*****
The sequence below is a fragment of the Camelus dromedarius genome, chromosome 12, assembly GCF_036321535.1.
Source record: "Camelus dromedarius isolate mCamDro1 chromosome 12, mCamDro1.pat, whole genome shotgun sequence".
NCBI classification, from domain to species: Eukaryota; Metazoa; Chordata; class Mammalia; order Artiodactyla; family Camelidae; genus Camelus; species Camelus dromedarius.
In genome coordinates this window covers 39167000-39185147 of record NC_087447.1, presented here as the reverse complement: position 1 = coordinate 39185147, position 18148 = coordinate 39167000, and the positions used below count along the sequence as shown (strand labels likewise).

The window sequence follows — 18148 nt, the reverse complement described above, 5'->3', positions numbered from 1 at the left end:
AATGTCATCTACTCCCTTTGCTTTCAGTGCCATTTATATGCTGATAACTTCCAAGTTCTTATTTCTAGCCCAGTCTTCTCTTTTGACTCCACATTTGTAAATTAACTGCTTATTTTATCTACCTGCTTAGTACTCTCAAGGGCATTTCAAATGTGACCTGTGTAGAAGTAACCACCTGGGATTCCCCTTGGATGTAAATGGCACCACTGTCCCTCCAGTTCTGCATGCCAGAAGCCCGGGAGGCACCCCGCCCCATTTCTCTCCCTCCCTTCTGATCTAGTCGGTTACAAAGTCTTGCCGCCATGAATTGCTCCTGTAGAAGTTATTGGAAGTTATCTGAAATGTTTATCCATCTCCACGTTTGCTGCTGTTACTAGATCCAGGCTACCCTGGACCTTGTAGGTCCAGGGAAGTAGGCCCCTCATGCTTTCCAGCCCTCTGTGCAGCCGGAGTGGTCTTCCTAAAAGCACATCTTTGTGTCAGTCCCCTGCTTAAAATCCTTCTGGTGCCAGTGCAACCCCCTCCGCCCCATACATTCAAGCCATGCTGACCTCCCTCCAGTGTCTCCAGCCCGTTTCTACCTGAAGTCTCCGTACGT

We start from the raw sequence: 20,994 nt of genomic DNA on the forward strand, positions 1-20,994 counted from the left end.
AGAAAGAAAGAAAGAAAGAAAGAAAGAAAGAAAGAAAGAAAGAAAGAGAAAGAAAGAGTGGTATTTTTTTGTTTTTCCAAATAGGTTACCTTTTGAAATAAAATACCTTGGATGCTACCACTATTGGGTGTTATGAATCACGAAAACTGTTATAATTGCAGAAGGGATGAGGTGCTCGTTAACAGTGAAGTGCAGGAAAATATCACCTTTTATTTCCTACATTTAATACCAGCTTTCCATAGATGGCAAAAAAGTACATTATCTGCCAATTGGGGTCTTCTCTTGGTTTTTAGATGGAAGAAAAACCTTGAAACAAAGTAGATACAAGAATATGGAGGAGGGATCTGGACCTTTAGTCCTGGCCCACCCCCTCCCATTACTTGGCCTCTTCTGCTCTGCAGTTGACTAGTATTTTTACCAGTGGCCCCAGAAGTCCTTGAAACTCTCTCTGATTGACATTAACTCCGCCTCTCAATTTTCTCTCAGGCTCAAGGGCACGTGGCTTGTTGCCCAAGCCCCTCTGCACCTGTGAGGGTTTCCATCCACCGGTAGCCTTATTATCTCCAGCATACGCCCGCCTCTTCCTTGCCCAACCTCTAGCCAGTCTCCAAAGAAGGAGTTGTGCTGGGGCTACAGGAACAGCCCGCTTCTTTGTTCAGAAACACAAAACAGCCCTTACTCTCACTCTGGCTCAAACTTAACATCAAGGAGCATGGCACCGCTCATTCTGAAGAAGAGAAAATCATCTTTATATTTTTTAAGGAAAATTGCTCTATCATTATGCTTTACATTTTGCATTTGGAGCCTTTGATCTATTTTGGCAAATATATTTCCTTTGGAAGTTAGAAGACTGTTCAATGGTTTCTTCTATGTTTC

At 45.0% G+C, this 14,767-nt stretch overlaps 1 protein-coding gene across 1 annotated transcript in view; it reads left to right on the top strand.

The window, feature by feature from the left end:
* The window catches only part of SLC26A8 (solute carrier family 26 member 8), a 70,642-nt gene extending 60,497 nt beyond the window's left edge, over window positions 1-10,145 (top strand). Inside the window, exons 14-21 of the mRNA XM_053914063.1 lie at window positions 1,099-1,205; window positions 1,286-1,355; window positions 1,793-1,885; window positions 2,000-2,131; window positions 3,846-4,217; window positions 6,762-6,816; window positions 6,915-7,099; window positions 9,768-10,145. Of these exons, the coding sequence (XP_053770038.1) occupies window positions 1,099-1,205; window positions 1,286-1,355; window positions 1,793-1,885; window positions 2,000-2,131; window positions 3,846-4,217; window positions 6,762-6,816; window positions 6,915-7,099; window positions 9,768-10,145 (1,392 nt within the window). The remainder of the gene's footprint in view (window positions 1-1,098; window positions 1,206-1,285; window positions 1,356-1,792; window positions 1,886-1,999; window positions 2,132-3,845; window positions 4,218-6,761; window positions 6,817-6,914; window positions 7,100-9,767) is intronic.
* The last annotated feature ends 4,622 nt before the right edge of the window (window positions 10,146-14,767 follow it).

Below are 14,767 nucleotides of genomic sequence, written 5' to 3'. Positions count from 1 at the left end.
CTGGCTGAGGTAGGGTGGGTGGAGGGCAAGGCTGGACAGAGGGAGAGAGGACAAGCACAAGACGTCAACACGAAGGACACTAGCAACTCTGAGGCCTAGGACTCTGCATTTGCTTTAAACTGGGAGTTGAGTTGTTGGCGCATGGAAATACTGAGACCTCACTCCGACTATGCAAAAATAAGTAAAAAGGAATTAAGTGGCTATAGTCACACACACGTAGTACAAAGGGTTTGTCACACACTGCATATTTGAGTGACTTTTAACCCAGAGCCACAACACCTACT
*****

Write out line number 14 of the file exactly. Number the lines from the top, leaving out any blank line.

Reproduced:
CTGGCTGAGGTAGGGTGGGTGGAGGGCAAGGCTGGACAGAGGGAGAGAGGACAAGCACAAGACGTCAACACGAAGGACACTAGCAACTCTGAGGCCTAGGACTCTGCATTTGCTTTAAACTGGGAGTTGAGTTGTTGGCGCATGGAAATACTGAGACCTCACTCCGACTATGCAAAAATAAGTAAAAAGGAATTAAGTGGCTATAGTCACACACACGTAGTACAAAGGGTTTGTCACACACTGCATATTTGAGTGACTTTTAACCCAGAGCCACAACACCTACT